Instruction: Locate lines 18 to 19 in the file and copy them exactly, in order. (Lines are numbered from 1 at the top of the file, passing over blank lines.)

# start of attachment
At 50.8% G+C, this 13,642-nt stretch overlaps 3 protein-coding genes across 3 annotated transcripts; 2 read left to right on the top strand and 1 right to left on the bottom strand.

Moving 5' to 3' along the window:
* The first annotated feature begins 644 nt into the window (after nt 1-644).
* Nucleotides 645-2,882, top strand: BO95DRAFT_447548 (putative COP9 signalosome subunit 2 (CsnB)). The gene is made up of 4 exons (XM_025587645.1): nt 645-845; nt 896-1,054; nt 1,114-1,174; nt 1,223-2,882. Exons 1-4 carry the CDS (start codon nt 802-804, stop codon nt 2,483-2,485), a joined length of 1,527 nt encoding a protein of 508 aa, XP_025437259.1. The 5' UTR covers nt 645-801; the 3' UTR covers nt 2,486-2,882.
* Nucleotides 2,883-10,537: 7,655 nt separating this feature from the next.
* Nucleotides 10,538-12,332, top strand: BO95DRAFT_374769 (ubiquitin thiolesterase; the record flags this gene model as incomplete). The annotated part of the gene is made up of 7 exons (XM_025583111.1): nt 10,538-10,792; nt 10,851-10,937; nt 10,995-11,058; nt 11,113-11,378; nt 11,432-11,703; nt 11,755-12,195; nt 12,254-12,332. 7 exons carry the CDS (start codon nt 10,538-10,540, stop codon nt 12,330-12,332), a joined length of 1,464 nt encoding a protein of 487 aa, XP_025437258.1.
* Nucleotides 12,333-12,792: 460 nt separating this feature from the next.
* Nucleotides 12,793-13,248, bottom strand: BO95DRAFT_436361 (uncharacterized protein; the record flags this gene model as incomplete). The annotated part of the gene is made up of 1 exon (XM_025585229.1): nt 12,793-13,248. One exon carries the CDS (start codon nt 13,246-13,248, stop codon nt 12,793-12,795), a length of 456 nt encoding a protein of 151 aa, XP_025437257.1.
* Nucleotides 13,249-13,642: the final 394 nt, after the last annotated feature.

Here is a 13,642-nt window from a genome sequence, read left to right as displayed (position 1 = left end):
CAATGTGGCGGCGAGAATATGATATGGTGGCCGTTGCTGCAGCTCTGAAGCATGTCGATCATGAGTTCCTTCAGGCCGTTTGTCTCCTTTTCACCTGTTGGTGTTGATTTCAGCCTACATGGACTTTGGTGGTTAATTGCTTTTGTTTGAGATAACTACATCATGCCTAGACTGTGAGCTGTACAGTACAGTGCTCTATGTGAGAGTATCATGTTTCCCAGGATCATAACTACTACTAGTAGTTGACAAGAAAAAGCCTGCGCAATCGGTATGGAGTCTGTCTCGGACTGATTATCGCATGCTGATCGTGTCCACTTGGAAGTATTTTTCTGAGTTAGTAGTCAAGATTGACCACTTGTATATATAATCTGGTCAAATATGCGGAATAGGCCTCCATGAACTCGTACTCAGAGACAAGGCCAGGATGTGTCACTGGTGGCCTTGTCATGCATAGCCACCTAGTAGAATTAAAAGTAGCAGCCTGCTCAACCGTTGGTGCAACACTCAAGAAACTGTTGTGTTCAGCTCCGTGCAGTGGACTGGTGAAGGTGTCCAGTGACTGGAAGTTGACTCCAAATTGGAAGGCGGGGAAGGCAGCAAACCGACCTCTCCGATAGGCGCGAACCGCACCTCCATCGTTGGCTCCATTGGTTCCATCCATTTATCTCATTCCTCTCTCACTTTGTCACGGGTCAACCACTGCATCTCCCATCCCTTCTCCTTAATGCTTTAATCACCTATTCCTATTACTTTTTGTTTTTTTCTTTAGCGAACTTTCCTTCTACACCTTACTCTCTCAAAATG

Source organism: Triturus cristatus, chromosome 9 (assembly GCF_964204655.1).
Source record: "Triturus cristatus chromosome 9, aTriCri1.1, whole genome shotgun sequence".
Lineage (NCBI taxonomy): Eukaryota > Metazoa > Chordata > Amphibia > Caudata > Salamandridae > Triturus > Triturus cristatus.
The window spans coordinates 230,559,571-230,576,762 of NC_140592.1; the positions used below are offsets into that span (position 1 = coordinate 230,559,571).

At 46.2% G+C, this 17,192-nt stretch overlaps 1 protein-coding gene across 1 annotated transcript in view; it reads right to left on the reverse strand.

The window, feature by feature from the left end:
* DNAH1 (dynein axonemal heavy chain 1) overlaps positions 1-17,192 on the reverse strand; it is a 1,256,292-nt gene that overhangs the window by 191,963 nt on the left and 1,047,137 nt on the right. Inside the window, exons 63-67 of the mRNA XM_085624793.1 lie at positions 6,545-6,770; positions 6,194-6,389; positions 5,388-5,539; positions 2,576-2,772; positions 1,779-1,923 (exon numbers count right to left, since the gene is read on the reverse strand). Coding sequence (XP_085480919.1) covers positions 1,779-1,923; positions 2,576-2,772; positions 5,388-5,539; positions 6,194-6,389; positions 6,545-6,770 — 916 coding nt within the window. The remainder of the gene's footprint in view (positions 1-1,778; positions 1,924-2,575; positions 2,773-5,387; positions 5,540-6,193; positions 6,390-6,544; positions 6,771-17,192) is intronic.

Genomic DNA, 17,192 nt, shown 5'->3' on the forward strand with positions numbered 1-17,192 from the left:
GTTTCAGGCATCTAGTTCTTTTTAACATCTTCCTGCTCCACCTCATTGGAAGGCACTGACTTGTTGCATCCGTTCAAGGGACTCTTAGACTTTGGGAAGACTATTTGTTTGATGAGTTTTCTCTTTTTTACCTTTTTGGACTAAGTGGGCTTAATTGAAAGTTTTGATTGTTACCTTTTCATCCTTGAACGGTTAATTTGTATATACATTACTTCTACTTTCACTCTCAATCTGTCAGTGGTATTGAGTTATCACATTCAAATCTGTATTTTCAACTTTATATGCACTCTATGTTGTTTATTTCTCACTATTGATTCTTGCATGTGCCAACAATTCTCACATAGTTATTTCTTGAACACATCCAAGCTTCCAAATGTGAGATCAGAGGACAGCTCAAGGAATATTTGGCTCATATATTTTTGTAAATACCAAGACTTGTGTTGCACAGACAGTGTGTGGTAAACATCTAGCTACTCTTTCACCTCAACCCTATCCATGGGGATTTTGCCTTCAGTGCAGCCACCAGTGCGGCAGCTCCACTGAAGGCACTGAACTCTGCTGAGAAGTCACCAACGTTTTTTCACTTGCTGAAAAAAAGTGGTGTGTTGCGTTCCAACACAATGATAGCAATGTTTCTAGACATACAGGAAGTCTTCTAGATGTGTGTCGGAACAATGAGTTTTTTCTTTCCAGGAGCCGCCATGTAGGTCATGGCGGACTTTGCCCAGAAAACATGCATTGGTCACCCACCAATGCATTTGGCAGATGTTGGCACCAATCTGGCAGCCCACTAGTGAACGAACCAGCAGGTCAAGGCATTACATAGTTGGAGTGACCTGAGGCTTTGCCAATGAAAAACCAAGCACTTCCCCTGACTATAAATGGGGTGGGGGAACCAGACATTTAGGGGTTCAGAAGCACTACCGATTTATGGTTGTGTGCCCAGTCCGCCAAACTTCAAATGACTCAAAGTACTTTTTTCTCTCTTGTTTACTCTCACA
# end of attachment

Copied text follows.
* DNAH1 (dynein axonemal heavy chain 1) overlaps positions 1-17,192 on the reverse strand; it is a 1,256,292-nt gene that overhangs the window by 191,963 nt on the left and 1,047,137 nt on the right. Inside the window, exons 63-67 of the mRNA XM_085624793.1 lie at positions 6,545-6,770; positions 6,194-6,389; positions 5,388-5,539; positions 2,576-2,772; positions 1,779-1,923 (exon numbers count right to left, since the gene is read on the reverse strand). Coding sequence (XP_085480919.1) covers positions 1,779-1,923; positions 2,576-2,772; positions 5,388-5,539; positions 6,194-6,389; positions 6,545-6,770 — 916 coding nt within the window. The remainder of the gene's footprint in view (positions 1-1,778; positions 1,924-2,575; positions 2,773-5,387; positions 5,540-6,193; positions 6,390-6,544; positions 6,771-17,192) is intronic.

Genomic DNA, 17,192 nt, shown 5'->3' on the forward strand with positions numbered 1-17,192 from the left: